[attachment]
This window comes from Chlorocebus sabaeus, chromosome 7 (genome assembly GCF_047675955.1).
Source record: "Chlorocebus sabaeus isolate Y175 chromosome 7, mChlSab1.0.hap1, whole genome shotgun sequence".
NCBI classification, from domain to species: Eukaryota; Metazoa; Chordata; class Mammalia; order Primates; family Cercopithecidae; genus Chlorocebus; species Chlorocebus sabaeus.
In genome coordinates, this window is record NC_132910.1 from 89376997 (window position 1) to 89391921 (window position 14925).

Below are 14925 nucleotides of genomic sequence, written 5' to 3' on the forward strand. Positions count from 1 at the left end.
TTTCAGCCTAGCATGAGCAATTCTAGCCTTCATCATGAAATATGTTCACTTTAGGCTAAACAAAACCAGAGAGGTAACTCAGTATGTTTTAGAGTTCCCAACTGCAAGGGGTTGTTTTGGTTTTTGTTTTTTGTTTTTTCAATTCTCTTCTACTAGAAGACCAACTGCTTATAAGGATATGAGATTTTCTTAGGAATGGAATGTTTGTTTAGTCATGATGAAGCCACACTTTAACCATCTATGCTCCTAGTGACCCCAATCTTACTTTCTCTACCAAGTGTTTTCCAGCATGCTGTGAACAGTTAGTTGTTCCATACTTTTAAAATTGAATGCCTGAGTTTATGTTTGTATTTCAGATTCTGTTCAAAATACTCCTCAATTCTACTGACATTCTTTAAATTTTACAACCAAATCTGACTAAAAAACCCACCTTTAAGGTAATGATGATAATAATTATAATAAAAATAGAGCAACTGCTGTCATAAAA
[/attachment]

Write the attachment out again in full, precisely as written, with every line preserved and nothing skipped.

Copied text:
This window comes from Chlorocebus sabaeus, chromosome 7 (genome assembly GCF_047675955.1).
Source record: "Chlorocebus sabaeus isolate Y175 chromosome 7, mChlSab1.0.hap1, whole genome shotgun sequence".
NCBI classification, from domain to species: Eukaryota; Metazoa; Chordata; class Mammalia; order Primates; family Cercopithecidae; genus Chlorocebus; species Chlorocebus sabaeus.
In genome coordinates, this window is record NC_132910.1 from 89376997 (window position 1) to 89391921 (window position 14925).

Below are 14925 nucleotides of genomic sequence, written 5' to 3' on the forward strand. Positions count from 1 at the left end.
TTTCAGCCTAGCATGAGCAATTCTAGCCTTCATCATGAAATATGTTCACTTTAGGCTAAACAAAACCAGAGAGGTAACTCAGTATGTTTTAGAGTTCCCAACTGCAAGGGGTTGTTTTGGTTTTTGTTTTTTGTTTTTTCAATTCTCTTCTACTAGAAGACCAACTGCTTATAAGGATATGAGATTTTCTTAGGAATGGAATGTTTGTTTAGTCATGATGAAGCCACACTTTAACCATCTATGCTCCTAGTGACCCCAATCTTACTTTCTCTACCAAGTGTTTTCCAGCATGCTGTGAACAGTTAGTTGTTCCATACTTTTAAAATTGAATGCCTGAGTTTATGTTTGTATTTCAGATTCTGTTCAAAATACTCCTCAATTCTACTGACATTCTTTAAATTTTACAACCAAATCTGACTAAAAAACCCACCTTTAAGGTAATGATGATAATAATTATAATAAAAATAGAGCAACTGCTGTCATAAAA